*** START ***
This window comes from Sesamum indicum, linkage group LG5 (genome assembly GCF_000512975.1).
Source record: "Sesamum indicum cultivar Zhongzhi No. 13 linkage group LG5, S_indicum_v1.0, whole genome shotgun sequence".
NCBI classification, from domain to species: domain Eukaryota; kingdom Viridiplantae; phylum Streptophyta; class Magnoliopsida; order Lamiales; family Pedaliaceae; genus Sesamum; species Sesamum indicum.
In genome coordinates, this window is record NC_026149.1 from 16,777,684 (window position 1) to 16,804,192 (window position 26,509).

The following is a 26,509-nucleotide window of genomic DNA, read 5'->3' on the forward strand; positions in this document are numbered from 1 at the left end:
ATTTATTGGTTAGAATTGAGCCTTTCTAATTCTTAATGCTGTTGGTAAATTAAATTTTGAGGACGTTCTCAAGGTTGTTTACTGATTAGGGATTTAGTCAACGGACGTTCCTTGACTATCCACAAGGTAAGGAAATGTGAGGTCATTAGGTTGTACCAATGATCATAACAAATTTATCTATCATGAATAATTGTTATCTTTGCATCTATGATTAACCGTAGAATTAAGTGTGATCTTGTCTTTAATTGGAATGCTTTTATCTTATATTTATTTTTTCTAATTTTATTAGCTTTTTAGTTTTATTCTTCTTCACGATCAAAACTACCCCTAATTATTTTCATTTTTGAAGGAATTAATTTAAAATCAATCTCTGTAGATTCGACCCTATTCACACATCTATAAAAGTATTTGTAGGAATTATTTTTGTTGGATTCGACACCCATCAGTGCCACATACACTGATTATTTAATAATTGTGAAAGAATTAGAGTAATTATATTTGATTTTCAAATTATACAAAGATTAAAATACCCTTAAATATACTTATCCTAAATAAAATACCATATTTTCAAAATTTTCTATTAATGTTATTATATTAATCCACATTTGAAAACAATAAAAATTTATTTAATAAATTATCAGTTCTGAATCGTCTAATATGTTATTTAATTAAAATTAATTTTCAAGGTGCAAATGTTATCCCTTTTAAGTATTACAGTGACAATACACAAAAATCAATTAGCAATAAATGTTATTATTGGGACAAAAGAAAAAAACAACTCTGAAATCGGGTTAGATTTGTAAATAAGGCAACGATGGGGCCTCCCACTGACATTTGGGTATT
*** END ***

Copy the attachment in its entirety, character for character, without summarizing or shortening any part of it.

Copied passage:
This window comes from Sesamum indicum, linkage group LG5 (genome assembly GCF_000512975.1).
Source record: "Sesamum indicum cultivar Zhongzhi No. 13 linkage group LG5, S_indicum_v1.0, whole genome shotgun sequence".
NCBI classification, from domain to species: domain Eukaryota; kingdom Viridiplantae; phylum Streptophyta; class Magnoliopsida; order Lamiales; family Pedaliaceae; genus Sesamum; species Sesamum indicum.
In genome coordinates, this window is record NC_026149.1 from 16,777,684 (window position 1) to 16,804,192 (window position 26,509).

The following is a 26,509-nucleotide window of genomic DNA, read 5'->3' on the forward strand; positions in this document are numbered from 1 at the left end:
ATTTATTGGTTAGAATTGAGCCTTTCTAATTCTTAATGCTGTTGGTAAATTAAATTTTGAGGACGTTCTCAAGGTTGTTTACTGATTAGGGATTTAGTCAACGGACGTTCCTTGACTATCCACAAGGTAAGGAAATGTGAGGTCATTAGGTTGTACCAATGATCATAACAAATTTATCTATCATGAATAATTGTTATCTTTGCATCTATGATTAACCGTAGAATTAAGTGTGATCTTGTCTTTAATTGGAATGCTTTTATCTTATATTTATTTTTTCTAATTTTATTAGCTTTTTAGTTTTATTCTTCTTCACGATCAAAACTACCCCTAATTATTTTCATTTTTGAAGGAATTAATTTAAAATCAATCTCTGTAGATTCGACCCTATTCACACATCTATAAAAGTATTTGTAGGAATTATTTTTGTTGGATTCGACACCCATCAGTGCCACATACACTGATTATTTAATAATTGTGAAAGAATTAGAGTAATTATATTTGATTTTCAAATTATACAAAGATTAAAATACCCTTAAATATACTTATCCTAAATAAAATACCATATTTTCAAAATTTTCTATTAATGTTATTATATTAATCCACATTTGAAAACAATAAAAATTTATTTAATAAATTATCAGTTCTGAATCGTCTAATATGTTATTTAATTAAAATTAATTTTCAAGGTGCAAATGTTATCCCTTTTAAGTATTACAGTGACAATACACAAAAATCAATTAGCAATAAATGTTATTATTGGGACAAAAGAAAAAAACAACTCTGAAATCGGGTTAGATTTGTAAATAAGGCAACGATGGGGCCTCCCACTGACATTTGGGTATT